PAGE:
WP Briefing: Episode 82: WCEU Hallway Track

Big events create big moments, and WordCamp Europe 2024 was no exception. Join host Josepha Haden Chomphosy on this episode of the WordPress Briefing as she shares her top insights and favorite highlights from the event. Discover what the WordPress community focused on during this exciting three-day gathering.

Credits

Host: Josepha Haden Chomphosy
Editor: Dustin Hartzler
Logo: Javier Arce
Production: Brett McSherry
Song: Fearless First by Kevin MacLeod

Show Notes

Transcript

[00:00:00] Josepha: Hello, everyone, and welcome to the WordPress Briefing, the podcast where you can catch quick explanations of the ideas behind the WordPress open source project, some insight into the community that supports it, and get a small list of big things coming up in the next two weeks. I’m your host, Josepha Haden Chomphosy. Here we go.

[00:00:28] (Intro music) 

[00:00:40] Josepha: My friends, another WordCamp Europe is in the books. We had the second-highest number of tickets sold in the history of our event series, with the first being WordCamp Europe in Berlin. But even with that number of tickets sold, that number of people gathering together to talk about WordPress and related things, there were still a lot of people who didn’t get to join us.

[00:01:01] Josepha: For some, that came with experiencing FOMO, but some of you embraced the JOMO of it all. Either way, at this point, there are a good collection of wrap-ups and round-ups going around, so I’m here to tell you a bit about what was buzzing in the hallway track. 

Firstly, everyone was so excited to see old friends and make new ones. Everywhere I turned, I saw WordPressers in clusters catching up, most included new to the crew faces. So we know that we were using the Pac-Man rule that we love so much. But even while they were catching up on the last two, three, four years, they were also talking to each other about how to get more folks to things like this.

Since we all generally agree that your first time meeting other WordPressers can be a truly pivotal moment in your WordPress journey, it was a delight to hear so much brainstorming focused on that. From mentorship to community introduction and the future of our events, the question of how to keep our ecosystem healthy and thriving was a big topic. Does any one of us have all the answers to this? No, but fortunately, we’ve got a global set of thinkers working on this global question. So, together, I’m sure we can come up with some good guesses to try out.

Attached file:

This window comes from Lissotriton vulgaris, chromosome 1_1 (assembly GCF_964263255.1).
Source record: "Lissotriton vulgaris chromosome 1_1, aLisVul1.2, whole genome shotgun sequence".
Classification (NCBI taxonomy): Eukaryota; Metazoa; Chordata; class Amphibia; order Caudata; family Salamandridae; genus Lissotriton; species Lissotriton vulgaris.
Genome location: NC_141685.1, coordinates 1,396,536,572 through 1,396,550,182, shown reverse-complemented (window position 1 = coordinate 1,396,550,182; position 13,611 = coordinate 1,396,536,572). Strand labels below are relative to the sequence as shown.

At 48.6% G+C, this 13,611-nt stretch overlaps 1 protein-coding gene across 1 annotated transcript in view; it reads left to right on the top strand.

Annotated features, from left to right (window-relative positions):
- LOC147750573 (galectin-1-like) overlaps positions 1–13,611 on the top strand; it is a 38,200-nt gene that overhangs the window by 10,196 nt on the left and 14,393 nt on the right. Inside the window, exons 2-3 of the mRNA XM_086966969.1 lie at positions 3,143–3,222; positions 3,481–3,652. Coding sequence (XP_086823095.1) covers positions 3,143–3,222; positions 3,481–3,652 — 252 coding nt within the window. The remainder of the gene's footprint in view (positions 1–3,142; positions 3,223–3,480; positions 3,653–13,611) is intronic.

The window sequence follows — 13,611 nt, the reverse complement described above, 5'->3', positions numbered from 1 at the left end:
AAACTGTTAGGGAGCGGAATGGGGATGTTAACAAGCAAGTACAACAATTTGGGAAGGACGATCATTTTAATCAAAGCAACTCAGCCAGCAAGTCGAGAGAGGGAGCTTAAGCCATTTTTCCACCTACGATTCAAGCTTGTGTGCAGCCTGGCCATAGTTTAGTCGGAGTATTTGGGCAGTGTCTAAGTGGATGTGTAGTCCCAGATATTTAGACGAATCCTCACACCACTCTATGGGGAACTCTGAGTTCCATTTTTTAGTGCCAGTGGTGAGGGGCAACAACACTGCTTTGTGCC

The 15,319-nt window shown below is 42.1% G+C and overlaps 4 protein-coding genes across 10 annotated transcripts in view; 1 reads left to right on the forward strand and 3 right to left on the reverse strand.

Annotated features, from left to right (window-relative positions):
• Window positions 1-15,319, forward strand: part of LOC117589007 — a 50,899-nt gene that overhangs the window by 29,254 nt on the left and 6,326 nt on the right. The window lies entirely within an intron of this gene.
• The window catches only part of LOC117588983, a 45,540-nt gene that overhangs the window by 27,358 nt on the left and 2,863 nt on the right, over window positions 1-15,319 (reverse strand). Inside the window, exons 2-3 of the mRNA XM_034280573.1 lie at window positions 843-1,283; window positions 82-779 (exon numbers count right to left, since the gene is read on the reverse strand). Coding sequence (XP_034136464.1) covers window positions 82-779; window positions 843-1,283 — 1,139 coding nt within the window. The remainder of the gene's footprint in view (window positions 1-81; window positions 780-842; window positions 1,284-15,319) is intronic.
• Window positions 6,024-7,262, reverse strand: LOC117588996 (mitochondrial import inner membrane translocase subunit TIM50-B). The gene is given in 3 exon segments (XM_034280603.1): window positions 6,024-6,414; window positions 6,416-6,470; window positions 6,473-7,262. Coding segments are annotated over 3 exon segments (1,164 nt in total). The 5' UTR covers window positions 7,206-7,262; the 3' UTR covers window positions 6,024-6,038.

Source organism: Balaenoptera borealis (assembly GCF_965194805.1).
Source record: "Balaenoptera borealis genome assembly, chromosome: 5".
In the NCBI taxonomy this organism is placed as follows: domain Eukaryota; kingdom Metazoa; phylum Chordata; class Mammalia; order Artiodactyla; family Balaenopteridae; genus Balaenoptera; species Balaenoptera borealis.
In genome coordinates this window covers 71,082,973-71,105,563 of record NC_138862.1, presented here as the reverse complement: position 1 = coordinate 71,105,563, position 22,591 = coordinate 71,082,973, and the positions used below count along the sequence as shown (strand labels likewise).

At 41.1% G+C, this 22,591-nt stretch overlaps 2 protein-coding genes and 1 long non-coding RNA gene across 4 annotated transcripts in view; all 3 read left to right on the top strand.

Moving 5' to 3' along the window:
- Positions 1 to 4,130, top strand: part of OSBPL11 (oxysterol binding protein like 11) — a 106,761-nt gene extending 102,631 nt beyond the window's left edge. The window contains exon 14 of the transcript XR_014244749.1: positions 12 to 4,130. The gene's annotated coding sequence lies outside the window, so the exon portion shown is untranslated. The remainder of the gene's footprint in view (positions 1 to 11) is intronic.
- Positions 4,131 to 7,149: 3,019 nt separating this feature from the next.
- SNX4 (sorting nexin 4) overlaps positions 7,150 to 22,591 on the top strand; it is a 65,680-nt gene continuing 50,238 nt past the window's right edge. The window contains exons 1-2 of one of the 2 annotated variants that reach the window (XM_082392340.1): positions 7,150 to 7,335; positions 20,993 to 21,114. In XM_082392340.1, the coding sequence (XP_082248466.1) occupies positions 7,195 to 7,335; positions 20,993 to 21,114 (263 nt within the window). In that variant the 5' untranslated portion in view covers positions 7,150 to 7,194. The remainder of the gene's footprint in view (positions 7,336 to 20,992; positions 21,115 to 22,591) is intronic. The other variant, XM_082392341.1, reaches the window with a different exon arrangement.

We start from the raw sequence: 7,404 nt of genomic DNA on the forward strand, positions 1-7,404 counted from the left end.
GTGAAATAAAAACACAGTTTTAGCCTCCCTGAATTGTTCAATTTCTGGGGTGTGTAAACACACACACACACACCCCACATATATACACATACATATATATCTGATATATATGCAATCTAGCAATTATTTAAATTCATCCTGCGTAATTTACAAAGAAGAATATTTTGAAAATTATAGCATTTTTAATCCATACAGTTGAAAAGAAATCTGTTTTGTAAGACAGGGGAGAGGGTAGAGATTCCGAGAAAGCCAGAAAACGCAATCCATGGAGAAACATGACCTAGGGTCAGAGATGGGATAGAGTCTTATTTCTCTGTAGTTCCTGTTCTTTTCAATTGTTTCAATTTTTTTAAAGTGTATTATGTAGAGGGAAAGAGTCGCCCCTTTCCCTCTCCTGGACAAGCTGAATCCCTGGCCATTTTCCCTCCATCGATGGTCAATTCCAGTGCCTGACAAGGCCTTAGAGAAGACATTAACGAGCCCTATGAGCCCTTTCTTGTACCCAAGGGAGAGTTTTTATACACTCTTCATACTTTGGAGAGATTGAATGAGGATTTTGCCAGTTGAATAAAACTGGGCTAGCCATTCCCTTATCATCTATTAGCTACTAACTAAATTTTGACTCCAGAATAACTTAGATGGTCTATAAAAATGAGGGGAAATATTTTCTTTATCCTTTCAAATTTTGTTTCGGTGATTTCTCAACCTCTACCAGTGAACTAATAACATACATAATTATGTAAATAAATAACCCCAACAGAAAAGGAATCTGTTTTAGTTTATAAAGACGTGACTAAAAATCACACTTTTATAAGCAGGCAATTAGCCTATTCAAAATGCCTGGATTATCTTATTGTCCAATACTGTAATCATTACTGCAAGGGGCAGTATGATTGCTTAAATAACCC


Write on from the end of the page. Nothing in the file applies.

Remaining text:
[00:02:21] Josepha: Secondly, I saw a ton of talks and discussions about career development, not only about how to learn more but also how to be a champion for open source in your company, how to advocate for contribution as a best business practice. And what other communities can teach us about how they commit to their user’s continuing education, for lack of a friendlier term.

And boy, do I love a good conversation about how to make working in open source easier, make it more meaningful, and more impactful. I’m in favor of anything that helps to dignify our profession. The front-facing, easy-to-use experience of WordPress, in particular, has been misunderstood to mean that we are a simple piece of software for simple tasks. And that is the way with our mission really. If we succeed at democratizing publishing or learning or commerce for that matter, we are taking the arcane and making it mundane. But simple to use doesn’t mean simple to create. And I want all of our future employers and clients to see that.

[00:03:24] Josepha: And then the final thing that I saw lighting up the hallway track was the idea of bringing life and excitement back to the web. WordPress has been fighting against closed systems for a long time, but as Matt alluded to in his keynote, merely having an open web is still not quite as fun as having an active and dynamic one. And we saw that both in general desire to bring fun back to being online, but also in the fresh variety of demos and workshops that we saw in the fun that was brought to the event. There were new and shocking implementations of Playground, I must say. Which, as far as I can tell, will basically be able to run everything one day.